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Tragedy on the American Farm

Soil crisis is developing throughout the mid-western United States. Few realize its significance.

The state of Iowa, for example, is the richest single piece of agricultural real estate in the world.

Yet tons of Iowa's precious topsoil are being blown and washed away faster than natural soil building can replace it.

Iowa had 12 to 16 inches of marvelous topsoil when tillage began 100 years ago. But soil erosion has dwindled topsoil in many areas to 6 or 8 inches. A precious heritage is being destroyed.

"Our best land is in the Mississippi delta," say Iowa farmers. This soil loss will affect, sooner than many of you realize, vital U.S. crop production. Why? Because productivity is directly related to the depth of surface soils and sub-soils.

The earth that is eroding in Iowa and elsewhere in the American Midwest is the darker, more humus-laden soil. It is the kind of soil most able to hold water and nutrients. Some soil loss is tolerable, as long as it is little more than the amount of soil being annually regenerated by microbial activity and plant decomposition. But agricultural officials estimate Iowa loses almost 10 tons of topsoil an acre each year.

On some Iowa farms topsoil losses are several times this shocking state average.

"Without soil we're nothing," says one Iowa soil conservation official. "Many farmers really don't believe there is a finite amount of soil," he says. This official found it hard to convince farmers that their topsoil is in danger and that they must alter their methods of tillage.

Much of Iowa's erosion is subtle because it is sheet erosion. That's in contrast to more noticeable rill or gully erosion. Sheet erosion is caused by water or wind traveling across the surface of land and removing soil fairly evenly, almost like peeling a sheet of paper from a giant pad. One ton of soil an acre is only about the thickness of a sheet of heavy paper. Ten sheet thicknesses of soil may not seem like much but it is devastating year after year.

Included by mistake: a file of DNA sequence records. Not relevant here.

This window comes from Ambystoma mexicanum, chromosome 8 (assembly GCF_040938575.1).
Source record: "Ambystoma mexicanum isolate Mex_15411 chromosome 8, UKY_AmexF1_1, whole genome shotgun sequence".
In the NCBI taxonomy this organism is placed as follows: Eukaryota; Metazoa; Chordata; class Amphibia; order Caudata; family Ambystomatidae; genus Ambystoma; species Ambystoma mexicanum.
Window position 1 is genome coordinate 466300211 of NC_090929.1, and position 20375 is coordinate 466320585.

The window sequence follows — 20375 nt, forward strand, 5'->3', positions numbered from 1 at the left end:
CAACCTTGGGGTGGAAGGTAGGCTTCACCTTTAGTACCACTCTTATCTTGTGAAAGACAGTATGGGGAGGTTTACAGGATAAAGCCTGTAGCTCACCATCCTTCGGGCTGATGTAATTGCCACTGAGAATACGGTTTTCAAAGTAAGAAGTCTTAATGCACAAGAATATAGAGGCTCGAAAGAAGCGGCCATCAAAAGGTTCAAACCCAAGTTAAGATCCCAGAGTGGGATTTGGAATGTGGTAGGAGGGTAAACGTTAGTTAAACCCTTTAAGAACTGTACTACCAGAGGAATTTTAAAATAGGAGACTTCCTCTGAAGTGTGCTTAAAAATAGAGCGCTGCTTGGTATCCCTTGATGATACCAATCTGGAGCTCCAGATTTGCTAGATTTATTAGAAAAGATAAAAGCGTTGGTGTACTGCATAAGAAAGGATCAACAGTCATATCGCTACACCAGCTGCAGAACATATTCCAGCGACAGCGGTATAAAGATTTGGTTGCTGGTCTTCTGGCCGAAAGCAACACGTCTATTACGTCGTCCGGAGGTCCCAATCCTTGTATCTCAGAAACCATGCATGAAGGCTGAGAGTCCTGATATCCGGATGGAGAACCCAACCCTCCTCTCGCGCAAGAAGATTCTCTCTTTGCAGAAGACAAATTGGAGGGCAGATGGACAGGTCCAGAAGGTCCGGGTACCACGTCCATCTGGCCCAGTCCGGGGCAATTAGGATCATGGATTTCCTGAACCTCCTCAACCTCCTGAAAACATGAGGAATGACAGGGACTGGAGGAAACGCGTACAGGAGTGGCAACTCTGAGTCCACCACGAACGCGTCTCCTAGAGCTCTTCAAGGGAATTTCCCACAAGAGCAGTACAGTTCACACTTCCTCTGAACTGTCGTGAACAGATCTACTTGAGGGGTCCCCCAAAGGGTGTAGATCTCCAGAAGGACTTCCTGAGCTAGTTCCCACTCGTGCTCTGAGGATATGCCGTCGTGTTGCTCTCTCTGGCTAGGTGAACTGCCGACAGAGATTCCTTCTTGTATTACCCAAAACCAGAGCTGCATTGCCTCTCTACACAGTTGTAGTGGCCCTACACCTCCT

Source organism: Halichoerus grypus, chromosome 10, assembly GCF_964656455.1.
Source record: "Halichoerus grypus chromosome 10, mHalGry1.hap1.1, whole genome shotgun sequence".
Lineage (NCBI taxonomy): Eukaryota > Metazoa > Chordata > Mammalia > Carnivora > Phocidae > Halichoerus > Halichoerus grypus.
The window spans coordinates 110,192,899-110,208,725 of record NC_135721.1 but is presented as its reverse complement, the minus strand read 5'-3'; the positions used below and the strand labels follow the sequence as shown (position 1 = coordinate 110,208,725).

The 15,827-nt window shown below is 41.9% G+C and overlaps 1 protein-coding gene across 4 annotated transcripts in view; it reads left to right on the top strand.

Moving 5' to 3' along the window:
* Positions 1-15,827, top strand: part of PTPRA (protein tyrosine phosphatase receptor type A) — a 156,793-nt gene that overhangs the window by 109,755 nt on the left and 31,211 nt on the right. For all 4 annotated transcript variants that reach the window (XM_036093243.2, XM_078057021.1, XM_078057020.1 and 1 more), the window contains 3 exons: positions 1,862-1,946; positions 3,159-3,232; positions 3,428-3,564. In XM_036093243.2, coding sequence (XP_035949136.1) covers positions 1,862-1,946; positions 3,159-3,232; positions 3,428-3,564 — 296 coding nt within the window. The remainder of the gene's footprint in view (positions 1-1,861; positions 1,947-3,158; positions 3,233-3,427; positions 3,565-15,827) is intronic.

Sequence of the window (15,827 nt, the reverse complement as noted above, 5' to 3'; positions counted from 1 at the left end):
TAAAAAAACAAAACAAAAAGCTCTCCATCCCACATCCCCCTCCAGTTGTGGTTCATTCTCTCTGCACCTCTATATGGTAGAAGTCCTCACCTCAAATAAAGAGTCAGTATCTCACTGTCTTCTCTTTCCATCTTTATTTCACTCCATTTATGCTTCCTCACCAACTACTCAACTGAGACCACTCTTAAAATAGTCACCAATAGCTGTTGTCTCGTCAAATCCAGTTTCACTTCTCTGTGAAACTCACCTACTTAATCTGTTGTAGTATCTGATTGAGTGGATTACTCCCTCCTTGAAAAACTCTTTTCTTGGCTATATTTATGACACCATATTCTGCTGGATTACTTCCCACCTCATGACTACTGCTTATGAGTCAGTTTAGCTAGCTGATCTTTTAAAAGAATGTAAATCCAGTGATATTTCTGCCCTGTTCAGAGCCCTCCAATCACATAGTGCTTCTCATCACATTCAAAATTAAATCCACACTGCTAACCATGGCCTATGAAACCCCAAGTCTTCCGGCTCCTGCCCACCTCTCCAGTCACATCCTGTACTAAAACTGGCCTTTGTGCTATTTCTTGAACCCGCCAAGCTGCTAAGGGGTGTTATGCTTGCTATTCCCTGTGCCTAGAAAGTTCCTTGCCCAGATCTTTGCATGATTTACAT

Dr. Min Ameiya, an Iowa agronomist, says farmers have been able to mask the damage caused to soils by using hybrid seeds and applying more and more chemical fertilizers to get high yields. They fail to see the day of reckoning drawing near, he warns.

The farmers see they are getting bigger crops and wonder what we are making a fuss about," says Dr. Ameiya. "It's hard to get them to look 20 years down the road and take steps to make sure they will have land to farm."

The American agricultural export boom has intensified U.S. soil erosion. As export prices rose in the 1970s, the U.S. government stopped paying farmers to keep land idle. Farmers planted fence to fence. They brought marginal lands into production and often raised two crops instead of one. Chemical fertilizers made it possible, some farmers thought, to eliminate legume rotations and cut the hard work of spreading manure. Continuous corn (maize, for our non-American readers) was planted in many areas and chemical insecticides were poured on to handle the bugs that thrive under such conditions.

When everything went to corn and soybeans in Iowa in 1973, there was an erosion explosion. Soil losses increased 22 percent in the 1970s because of such intensive farming.

Young and old-time farmers feel justified for their farming practices. Says one old-time Iowa farmer: "Today's economy is such that big machinery, labor costs and high prices all say to the . . . farmer, 'You've got to go as hard as you can, over as much land as you can, just to make ends meet.' And that doesn't lead to good land management."

But, worries Iowa State University economist John F. Timmons, "If we erode our soil away, what will the next generation have?"

"Technology is going to run out," warns William J. Brune, who heads the soil conservation service in Iowa. "When you get down to sub-soils, fertilizer isn't going to help a farmer produce more crops."

Some soil experts estimate mid-western states could experience a 30 percent reduction in corn and soybean yields within 50 years if current erosion persists. Lester R. Brown, authority on food and population, warns, "The heavy use of fertilizer made with cheap energy has masked the basic deterioration of the soil. We're only now beginning to realize that what we're doing is not sustainable in the long run." The Bible announced this same warning for these latter days more than 3,000 years ago! You can read it in Leviticus 26:14-46 and Deuteronomy 28:15-47.